Msonge Organic Family Farm

We offer a wide range of products that are fresh, organic and picked when they are ripe and have the highest nutritional value

  • Naturally raised cows and chicken.
  • Seasonal fruits and vegetables.
  • Coconut Milk and Peanut butter

Msonge Farm is a 15ha, multi-enterprise farm, growing food for our own household use, sale to our local community through Pakacha Delivery Baskets, delivery to tourist hotels, and allowing room for events such as our weekly farm-to- table to spread the success of organic farming.

Several decades of organic by default production systems have positively impacted on the Msonge Farm ecosystem. Applying officially organic principles since 2000 and transforming the farm to a commercial permaculture farm since 2015 into a more diverse, vibrant ecological system. This is guided by our tradition and vision.

The land is a mix of stony and sandy loamy soil of a relatively flat land. It has a Tropical island climate with temperatures averaging from a min of 21°C to a max of 32°C and humidity of up 80%. The best time to visit our farm is from June to October during the cool, dry months of spring. Another popular time to visit is from December to February when it's hot and dry. Historic rainfall is 600mm with climate change it now has an unpredictable pattern.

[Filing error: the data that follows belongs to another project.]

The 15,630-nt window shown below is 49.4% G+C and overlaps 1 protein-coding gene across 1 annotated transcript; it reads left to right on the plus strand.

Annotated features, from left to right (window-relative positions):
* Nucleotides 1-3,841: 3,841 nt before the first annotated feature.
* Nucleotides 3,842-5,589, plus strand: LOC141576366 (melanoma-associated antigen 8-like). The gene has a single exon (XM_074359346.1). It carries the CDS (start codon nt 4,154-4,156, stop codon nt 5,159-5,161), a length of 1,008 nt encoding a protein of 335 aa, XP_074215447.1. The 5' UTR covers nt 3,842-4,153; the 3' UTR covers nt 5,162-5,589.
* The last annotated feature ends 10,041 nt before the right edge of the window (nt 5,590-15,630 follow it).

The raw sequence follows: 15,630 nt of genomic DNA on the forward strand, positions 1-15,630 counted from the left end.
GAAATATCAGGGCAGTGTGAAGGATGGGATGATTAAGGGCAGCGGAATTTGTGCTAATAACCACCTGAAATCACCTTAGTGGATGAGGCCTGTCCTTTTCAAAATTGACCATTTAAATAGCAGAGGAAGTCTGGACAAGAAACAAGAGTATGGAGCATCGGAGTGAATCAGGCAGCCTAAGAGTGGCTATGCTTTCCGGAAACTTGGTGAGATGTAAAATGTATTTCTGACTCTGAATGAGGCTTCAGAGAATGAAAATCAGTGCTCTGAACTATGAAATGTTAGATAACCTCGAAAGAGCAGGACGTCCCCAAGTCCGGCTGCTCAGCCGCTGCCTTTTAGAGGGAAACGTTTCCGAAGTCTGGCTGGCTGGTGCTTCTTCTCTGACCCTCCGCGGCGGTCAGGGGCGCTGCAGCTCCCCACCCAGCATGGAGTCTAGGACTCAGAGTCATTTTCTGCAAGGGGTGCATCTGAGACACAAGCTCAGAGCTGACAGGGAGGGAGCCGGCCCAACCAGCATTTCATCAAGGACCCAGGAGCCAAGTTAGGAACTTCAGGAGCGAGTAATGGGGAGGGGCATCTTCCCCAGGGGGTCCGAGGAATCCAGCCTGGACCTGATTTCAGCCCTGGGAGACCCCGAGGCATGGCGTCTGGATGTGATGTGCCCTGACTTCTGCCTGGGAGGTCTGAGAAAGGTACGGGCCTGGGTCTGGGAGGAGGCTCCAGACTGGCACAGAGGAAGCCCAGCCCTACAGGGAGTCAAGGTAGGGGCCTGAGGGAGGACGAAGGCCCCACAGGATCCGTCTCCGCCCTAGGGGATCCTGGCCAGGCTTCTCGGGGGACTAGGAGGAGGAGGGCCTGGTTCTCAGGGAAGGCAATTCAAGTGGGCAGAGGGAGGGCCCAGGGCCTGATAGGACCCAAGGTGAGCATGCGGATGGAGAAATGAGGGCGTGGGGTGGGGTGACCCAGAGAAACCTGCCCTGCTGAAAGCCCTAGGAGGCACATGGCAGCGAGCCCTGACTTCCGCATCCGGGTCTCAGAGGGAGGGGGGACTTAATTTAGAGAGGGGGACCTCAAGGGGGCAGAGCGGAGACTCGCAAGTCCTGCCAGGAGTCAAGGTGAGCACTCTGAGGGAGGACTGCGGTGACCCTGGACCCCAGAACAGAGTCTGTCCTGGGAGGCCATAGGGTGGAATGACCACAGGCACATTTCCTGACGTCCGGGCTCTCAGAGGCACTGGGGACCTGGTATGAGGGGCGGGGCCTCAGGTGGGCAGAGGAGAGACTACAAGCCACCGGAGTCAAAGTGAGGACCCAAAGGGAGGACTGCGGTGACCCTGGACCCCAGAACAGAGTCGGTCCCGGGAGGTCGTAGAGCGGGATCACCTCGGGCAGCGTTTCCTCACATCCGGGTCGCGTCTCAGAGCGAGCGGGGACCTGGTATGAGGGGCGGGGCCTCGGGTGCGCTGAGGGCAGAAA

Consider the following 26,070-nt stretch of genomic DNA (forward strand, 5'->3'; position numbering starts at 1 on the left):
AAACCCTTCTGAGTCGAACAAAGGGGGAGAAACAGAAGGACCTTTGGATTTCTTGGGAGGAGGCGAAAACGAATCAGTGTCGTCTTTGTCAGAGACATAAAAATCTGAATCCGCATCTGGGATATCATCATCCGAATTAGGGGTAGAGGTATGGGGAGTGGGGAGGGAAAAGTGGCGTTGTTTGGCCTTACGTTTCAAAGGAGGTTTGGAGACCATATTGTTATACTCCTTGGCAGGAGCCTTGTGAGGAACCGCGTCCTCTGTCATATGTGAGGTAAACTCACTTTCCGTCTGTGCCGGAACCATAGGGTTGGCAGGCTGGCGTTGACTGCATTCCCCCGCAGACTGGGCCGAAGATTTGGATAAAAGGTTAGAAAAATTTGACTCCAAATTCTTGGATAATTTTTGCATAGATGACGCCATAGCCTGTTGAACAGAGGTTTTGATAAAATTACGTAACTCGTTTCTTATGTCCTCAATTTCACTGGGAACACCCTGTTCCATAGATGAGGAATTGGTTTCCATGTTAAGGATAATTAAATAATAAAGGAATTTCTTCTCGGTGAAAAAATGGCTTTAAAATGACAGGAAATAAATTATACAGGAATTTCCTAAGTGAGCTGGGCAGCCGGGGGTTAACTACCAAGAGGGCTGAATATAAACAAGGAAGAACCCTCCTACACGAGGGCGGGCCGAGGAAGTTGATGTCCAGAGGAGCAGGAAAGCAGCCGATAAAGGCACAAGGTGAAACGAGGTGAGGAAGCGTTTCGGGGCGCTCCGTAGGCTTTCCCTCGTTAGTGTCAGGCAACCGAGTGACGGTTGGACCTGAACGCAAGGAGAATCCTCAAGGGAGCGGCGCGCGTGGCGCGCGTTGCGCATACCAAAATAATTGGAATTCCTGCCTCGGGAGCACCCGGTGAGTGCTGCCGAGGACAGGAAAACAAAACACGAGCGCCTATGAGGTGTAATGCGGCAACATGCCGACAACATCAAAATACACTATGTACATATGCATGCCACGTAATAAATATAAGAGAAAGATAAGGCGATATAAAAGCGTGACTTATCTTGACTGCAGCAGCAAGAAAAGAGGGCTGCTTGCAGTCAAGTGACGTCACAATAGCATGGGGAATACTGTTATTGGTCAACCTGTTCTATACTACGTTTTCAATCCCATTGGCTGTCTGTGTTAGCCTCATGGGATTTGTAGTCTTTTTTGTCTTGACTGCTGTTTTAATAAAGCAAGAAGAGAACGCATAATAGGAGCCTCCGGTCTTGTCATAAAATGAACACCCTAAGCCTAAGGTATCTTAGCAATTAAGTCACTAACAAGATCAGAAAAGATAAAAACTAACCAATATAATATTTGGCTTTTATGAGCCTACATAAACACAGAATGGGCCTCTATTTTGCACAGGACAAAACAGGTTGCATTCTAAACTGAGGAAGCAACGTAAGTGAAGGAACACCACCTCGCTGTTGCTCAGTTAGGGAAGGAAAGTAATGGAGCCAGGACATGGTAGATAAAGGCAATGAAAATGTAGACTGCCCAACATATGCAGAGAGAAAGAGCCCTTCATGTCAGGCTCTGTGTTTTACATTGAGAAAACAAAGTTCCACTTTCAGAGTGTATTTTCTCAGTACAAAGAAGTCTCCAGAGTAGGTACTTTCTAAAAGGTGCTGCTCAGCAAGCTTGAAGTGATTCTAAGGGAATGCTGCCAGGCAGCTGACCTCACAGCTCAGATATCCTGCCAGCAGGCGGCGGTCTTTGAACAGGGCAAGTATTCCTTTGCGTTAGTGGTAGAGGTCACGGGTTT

We utilize our seasonal productivity as a marketing bonus. It provides a real story for our customers as they ask for the name and how to prepare or eat any new additions in their Pakacha (Basket delivery).

The discussion in the whatsapp group became very lively and knowledge sharing from different cultures. " It is called mango grape vine, a local indigenous fruit tree. Kids love the yellow fruits. "Aah those are cinnamon leaves, you can use them as bay leaves or as tea or in porridge". "New day, new food! What is this? "It is a golden apple that can be eaten with chillies and salt". This is an important educational tool to engage town folk with the realities of farm life. It demonstrates our commitment to question the value of outside inputs of materials and energy to force the ecosystem to continually produce. It allows the farm to take a breath, and the farm workers, to enjoy the seasonality of life.